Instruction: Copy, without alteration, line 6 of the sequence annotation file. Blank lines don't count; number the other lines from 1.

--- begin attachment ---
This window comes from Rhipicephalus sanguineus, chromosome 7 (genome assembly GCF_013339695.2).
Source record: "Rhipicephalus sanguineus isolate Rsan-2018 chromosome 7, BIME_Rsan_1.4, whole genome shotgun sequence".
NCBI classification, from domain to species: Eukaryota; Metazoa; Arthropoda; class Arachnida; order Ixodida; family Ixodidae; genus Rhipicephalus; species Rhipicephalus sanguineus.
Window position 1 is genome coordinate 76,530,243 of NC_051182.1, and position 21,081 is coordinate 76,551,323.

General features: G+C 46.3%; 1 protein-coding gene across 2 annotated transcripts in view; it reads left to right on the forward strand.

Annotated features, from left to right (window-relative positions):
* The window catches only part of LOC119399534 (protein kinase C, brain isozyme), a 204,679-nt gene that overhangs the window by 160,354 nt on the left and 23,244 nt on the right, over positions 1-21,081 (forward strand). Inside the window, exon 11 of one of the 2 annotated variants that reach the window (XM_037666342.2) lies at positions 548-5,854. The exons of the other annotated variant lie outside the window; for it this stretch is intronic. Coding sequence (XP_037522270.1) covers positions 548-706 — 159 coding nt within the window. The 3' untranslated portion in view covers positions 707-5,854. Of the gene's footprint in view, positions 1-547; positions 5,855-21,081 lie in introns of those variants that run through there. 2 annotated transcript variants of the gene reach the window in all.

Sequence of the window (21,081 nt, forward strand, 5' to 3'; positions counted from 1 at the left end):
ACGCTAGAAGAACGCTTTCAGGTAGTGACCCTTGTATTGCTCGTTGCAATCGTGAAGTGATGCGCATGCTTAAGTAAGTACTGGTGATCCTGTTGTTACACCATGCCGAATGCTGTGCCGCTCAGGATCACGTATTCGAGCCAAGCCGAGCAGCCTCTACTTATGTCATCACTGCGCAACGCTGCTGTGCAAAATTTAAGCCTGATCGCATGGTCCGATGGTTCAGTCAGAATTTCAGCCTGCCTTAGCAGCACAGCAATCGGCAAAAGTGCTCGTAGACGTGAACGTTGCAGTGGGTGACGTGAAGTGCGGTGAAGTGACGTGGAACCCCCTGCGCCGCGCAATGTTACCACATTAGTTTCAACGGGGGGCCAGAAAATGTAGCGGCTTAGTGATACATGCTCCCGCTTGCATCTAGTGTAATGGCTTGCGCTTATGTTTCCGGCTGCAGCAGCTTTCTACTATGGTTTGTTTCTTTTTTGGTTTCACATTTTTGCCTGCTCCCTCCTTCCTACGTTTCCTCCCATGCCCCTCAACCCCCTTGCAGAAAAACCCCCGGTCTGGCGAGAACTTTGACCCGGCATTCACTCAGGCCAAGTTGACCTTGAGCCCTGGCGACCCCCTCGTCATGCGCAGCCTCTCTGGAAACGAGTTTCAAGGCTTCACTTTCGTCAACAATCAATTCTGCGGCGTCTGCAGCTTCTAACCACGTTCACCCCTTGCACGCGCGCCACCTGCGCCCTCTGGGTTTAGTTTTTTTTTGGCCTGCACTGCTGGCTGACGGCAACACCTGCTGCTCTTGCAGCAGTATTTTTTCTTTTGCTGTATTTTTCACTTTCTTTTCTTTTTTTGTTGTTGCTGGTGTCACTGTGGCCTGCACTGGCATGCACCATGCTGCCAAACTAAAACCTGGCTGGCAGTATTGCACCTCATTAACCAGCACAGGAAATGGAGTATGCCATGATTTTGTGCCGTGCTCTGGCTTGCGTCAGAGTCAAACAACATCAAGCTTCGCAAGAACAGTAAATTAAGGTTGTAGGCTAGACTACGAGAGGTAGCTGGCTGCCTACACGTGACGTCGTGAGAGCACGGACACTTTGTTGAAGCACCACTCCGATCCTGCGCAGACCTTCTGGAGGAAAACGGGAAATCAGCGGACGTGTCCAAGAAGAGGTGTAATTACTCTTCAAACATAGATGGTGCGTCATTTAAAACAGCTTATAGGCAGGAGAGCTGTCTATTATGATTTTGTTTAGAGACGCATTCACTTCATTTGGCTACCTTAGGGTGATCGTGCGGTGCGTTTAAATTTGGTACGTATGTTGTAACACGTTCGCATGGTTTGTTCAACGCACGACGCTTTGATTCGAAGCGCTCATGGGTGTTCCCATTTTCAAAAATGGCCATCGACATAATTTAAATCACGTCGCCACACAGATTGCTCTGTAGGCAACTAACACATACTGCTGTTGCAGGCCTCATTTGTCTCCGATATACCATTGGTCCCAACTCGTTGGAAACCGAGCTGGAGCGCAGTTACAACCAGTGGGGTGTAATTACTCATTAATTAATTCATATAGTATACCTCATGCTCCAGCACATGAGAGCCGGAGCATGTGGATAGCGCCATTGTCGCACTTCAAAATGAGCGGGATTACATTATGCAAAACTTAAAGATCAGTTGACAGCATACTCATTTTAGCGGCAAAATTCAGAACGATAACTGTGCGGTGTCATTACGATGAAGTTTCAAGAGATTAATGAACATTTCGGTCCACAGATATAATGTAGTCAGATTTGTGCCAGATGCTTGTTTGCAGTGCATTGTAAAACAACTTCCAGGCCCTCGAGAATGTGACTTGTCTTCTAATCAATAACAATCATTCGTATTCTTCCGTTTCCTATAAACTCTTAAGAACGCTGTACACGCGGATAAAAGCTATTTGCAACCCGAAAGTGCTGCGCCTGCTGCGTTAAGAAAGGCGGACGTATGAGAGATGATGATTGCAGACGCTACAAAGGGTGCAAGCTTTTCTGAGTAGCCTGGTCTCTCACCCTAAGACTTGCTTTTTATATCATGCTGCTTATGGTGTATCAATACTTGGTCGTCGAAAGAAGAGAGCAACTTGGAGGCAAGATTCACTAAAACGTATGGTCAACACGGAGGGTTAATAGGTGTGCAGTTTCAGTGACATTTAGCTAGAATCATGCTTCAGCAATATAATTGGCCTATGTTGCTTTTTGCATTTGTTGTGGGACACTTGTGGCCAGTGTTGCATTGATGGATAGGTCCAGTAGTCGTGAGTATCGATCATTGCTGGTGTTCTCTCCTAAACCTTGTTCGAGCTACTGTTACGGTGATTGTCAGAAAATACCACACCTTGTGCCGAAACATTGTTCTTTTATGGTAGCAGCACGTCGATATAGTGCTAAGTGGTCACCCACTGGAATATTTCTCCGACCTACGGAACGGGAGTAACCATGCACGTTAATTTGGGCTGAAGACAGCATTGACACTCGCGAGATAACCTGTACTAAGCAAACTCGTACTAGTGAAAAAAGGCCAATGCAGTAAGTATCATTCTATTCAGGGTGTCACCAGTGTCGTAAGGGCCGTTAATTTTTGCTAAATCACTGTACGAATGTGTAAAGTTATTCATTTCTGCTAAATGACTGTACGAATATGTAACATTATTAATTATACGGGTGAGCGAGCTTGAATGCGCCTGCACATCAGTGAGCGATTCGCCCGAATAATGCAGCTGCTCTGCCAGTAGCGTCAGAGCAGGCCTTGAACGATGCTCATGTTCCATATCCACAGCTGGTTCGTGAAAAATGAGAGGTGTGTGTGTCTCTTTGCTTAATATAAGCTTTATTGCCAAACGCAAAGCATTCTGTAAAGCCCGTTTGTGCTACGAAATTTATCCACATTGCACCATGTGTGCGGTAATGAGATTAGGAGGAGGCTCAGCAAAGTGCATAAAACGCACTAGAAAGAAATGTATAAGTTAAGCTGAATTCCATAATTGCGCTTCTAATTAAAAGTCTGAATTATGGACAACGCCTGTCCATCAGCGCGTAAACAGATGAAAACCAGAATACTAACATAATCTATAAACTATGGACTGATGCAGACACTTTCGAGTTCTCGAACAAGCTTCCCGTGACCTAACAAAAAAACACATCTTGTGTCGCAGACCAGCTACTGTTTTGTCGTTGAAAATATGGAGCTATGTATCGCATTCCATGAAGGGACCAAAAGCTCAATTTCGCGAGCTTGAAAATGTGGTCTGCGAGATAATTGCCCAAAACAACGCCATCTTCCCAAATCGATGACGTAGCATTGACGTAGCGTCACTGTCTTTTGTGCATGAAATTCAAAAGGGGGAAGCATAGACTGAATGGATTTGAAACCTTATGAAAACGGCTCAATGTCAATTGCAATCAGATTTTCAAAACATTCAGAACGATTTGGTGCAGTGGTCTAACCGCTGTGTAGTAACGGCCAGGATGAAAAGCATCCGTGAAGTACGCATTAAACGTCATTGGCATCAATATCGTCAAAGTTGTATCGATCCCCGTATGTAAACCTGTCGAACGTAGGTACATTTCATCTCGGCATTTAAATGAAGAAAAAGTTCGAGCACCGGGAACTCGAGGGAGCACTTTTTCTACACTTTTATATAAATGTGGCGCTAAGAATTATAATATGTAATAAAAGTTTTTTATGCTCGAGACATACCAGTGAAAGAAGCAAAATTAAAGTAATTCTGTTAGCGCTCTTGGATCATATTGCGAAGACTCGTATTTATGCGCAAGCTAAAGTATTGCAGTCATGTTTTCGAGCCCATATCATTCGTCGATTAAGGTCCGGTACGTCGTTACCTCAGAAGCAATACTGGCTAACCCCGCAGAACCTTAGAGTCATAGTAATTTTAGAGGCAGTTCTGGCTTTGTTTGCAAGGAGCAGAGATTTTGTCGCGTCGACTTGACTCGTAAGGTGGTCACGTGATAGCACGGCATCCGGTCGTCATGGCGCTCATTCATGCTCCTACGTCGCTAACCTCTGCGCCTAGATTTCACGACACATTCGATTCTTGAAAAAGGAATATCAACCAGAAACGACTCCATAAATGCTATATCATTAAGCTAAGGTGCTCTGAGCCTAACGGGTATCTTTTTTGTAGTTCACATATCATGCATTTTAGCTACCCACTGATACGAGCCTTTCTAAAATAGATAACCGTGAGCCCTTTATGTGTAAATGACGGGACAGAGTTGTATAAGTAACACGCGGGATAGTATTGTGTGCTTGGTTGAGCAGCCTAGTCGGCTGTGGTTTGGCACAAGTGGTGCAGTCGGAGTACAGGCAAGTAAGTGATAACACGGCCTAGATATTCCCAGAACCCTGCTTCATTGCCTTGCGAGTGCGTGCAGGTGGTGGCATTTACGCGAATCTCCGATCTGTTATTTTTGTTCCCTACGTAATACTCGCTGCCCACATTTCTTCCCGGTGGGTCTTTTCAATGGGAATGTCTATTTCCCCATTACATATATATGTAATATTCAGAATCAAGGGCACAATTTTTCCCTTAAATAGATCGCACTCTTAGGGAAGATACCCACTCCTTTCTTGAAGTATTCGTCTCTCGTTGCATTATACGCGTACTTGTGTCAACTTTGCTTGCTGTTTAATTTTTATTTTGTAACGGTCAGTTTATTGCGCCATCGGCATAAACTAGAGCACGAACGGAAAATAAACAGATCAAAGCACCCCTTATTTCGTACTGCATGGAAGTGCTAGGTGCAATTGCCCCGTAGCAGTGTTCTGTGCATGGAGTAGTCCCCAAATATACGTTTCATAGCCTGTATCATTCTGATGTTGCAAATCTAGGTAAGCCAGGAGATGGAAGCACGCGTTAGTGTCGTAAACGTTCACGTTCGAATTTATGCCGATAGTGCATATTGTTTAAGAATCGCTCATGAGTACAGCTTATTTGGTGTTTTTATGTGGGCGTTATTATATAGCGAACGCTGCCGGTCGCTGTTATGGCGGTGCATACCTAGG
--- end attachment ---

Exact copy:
Annotated features, from left to right (window-relative positions):